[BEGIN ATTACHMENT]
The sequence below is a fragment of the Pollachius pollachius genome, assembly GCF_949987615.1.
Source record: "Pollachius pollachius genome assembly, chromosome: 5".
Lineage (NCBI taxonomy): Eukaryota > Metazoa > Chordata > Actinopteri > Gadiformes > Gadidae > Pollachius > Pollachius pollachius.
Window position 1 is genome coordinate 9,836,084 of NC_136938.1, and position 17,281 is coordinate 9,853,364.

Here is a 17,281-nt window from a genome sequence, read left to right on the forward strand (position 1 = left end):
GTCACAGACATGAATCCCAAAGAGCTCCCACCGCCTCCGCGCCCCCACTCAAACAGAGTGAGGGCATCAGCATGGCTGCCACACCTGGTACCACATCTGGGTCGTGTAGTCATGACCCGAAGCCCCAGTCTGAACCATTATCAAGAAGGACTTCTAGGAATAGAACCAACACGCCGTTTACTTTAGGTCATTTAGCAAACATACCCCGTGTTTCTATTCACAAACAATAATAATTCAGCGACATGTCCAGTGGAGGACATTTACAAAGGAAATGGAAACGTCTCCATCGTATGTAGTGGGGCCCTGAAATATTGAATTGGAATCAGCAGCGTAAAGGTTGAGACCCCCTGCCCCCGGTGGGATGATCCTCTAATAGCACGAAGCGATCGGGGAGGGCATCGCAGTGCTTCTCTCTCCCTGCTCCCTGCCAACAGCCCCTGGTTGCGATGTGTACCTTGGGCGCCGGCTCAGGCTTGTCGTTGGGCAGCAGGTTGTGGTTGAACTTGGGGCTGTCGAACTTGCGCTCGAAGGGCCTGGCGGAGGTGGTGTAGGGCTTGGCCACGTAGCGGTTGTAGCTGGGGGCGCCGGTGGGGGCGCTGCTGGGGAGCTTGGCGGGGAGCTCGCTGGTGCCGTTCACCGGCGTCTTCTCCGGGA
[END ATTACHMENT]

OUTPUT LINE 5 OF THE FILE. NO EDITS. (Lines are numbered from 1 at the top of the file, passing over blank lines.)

Here is a 17,281-nt window from a genome sequence, read left to right on the forward strand (position 1 = left end):